Semester of Graduation

Fall 2022


Master of Science (MS)


Department of Oceanography and Coastal Sciences

Document Type



Crawfish are found throughout the southern U.S.; however, Louisiana is by far the largest producer. The state’s industry includes harvesting wild crawfish from natural habitats such as bayous, swamps, and marshes, and crawfish reared in outdoor ponds. Although commercial harvest records are available, characterization of Louisiana’s wild capture crawfish fishery in recent years is undocumented, and analysis of environmental variables that could be correlated with annual harvest totals have not yet been explored. Using trip ticket data from the Louisiana Department of Wildlife and Fisheries, I characterized monthly and annual trends within Louisiana basins to assess changes in crawfish harvest over the past 20 years. To understand the wild harvest fishery through changes in hydrological conditions within the Atchafalaya Basin, where more than 80% of wild harvest occurs, I used a linear regression to look at the effects of Atchafalaya River discharge and monthly precipitation accumulation on monthly crawfish harvest from 1999–2020 during months of peak harvest.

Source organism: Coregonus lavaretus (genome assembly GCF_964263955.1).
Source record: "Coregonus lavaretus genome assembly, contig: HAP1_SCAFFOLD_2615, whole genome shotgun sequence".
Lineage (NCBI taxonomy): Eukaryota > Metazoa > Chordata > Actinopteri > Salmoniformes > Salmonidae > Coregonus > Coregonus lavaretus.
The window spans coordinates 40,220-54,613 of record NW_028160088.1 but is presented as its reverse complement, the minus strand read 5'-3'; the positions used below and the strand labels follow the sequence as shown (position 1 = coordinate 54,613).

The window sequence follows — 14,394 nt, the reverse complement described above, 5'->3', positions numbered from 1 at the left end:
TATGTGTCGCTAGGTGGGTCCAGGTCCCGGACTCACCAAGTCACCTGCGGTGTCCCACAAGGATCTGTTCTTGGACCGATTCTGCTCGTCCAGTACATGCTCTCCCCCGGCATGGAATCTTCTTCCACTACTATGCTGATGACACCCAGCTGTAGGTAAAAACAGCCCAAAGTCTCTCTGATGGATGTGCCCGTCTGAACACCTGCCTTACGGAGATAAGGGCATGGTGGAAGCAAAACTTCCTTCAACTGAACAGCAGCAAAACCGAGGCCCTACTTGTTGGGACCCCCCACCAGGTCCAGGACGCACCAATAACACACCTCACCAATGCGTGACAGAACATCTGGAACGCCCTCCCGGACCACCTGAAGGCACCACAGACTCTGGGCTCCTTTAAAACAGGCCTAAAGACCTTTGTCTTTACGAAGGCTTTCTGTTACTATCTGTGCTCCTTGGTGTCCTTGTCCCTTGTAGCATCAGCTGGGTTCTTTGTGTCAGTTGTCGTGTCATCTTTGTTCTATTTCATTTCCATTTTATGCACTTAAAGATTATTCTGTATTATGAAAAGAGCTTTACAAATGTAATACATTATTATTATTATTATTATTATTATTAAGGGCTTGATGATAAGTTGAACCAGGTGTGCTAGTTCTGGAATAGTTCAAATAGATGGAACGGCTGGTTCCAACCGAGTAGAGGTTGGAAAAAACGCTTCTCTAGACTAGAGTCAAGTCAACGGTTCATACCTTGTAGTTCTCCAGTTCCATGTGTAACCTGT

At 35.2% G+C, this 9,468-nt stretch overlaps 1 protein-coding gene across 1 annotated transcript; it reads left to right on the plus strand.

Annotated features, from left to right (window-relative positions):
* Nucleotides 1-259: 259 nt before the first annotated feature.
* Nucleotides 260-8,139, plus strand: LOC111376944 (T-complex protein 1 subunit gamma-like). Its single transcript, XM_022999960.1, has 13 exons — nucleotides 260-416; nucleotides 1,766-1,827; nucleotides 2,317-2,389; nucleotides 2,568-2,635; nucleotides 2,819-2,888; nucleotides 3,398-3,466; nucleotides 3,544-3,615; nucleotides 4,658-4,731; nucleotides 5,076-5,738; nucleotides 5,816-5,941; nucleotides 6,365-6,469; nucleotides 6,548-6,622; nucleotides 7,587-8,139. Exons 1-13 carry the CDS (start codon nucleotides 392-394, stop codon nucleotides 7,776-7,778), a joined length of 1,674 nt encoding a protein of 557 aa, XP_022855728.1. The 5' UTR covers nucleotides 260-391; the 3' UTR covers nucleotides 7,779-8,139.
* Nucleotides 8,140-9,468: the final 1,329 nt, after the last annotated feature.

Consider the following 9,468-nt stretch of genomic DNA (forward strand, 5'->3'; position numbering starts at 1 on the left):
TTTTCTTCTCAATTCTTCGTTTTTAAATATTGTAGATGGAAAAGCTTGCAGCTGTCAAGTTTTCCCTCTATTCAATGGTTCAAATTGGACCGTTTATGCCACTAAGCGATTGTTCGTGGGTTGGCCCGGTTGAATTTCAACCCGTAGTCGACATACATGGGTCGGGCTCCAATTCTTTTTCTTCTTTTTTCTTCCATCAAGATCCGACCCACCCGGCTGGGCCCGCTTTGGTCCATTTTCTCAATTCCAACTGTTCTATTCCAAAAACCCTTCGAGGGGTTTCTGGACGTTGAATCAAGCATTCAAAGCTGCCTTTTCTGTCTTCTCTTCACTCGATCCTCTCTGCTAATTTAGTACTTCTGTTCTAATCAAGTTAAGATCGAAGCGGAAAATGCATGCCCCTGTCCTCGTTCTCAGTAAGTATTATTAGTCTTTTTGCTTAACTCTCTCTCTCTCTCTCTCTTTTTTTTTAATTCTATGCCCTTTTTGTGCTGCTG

Louisiana’s crawfish industry is comprised of two unique yet similar components: wild harvest and pond production. Research on crawfish biology and improved methods for pond production has been ongoing since the early 1960’s. Challenges within the crawfish aquaculture industry are documented but of most recent concern is the emergence of white spot syndrome virus (WSSV). WSSV possesses the ability to create mass mortality outbreaks with little notice to farmers. Outbreaks often present in multiple conditions and can be hard to quantify. While white spot syndrome virus was first documented in Louisiana crawfish ponds in 2007, recorded laboratory testing that provides spatial and temporal outbreak data are available beginning in 2020. To better understand WSSV and the challenges it presents within Louisiana’s crawfish industry, I used data from the Louisiana Animal Disease Diagnostic Lab on positive testing ponds. In addition, I recorded pond temperature to assess spatial and temporal trends to better understand the effect of environmental variables on a viral outbreak.



Committee Chair

Midway, Stephen